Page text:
Taking a big step and covering lots of ground, Callaway’s W.J. Bryan was the top choice in the Junior Five-Gaited class with Peter Cowart riding for Spencer Mains. Smith Lilly presented Resplendence for Sue Nifong to garner the red prize. Matt Shiflet and String Town kept it together to top the three-year-old field, which included reserve winners Shamrock’s Firestarter and Karin Folkers.

The Juvenile Five-Gaited Championship ended with a bang as judge Harris sent two entries back to the rail. Some rough spots for both of them in the regular class mandated additional work before a winner was determined. Both teams were relatively green and both made championship caliber passes, but in the end the John Champagne-trained She’s A Starburst was named the grand champion with Katy Sterba giving a strong ride. Winner of the qualifier, reserve grand champions Talley Harris and Stud Cor Donatello couldn’t quite hold it together enough, but when they were good they were really good. Alexandra Harper and Stylin’ had been reserve to Stud Cor Donatello in the qualifier.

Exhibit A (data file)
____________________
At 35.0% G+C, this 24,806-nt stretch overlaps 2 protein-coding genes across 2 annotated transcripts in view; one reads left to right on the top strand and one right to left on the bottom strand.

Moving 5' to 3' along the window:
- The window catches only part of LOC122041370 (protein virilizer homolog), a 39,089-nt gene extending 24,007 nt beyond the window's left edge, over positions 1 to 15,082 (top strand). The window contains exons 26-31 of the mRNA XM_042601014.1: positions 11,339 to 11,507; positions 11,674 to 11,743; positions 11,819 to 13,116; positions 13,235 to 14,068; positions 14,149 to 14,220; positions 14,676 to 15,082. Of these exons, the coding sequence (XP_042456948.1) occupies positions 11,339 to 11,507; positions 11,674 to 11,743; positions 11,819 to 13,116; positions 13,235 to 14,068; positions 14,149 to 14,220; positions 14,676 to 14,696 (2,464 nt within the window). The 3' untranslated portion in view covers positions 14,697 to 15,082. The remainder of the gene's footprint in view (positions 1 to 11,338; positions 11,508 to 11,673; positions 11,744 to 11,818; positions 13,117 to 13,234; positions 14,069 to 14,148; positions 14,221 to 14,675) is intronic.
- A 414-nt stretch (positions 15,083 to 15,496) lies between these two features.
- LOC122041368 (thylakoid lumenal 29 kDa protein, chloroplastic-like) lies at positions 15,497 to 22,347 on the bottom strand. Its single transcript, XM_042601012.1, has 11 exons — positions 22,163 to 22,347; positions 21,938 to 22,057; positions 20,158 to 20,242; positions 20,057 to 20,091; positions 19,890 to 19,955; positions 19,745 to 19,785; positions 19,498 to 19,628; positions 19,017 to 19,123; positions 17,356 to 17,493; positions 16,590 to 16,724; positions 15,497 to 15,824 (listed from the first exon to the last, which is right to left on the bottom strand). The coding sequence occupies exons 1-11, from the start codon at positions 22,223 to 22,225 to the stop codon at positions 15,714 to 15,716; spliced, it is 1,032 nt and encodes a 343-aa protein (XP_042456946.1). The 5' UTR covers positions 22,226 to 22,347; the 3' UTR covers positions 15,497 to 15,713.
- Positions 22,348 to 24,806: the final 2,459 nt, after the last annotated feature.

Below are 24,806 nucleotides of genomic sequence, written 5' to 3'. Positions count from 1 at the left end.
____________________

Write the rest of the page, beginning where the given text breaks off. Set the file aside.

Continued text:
Six entries made it back for the Three-Gaited Championship and again, this one was extremely competitive. Marching a big, consistent trot, Bayou Belle was a repeat winner with Kim Cowart presenting the Three-Gaited Grand Champion and open class winner for Spencer Mains. This was the second open championship of the night for West Wind Stable. She Steals Hearts was a popular reserve grand champion with owner/rider Bill Shiflet in the irons. This entertaining, young mare made her mark with a blue ribbon performance in the Virginia Owned Three-Gaited class. Clark Clouse and Lady Lenaire had been reserve in the open class, while Lori Ingram and Salvation wore the red prize from the ring in the Virginia owned competition.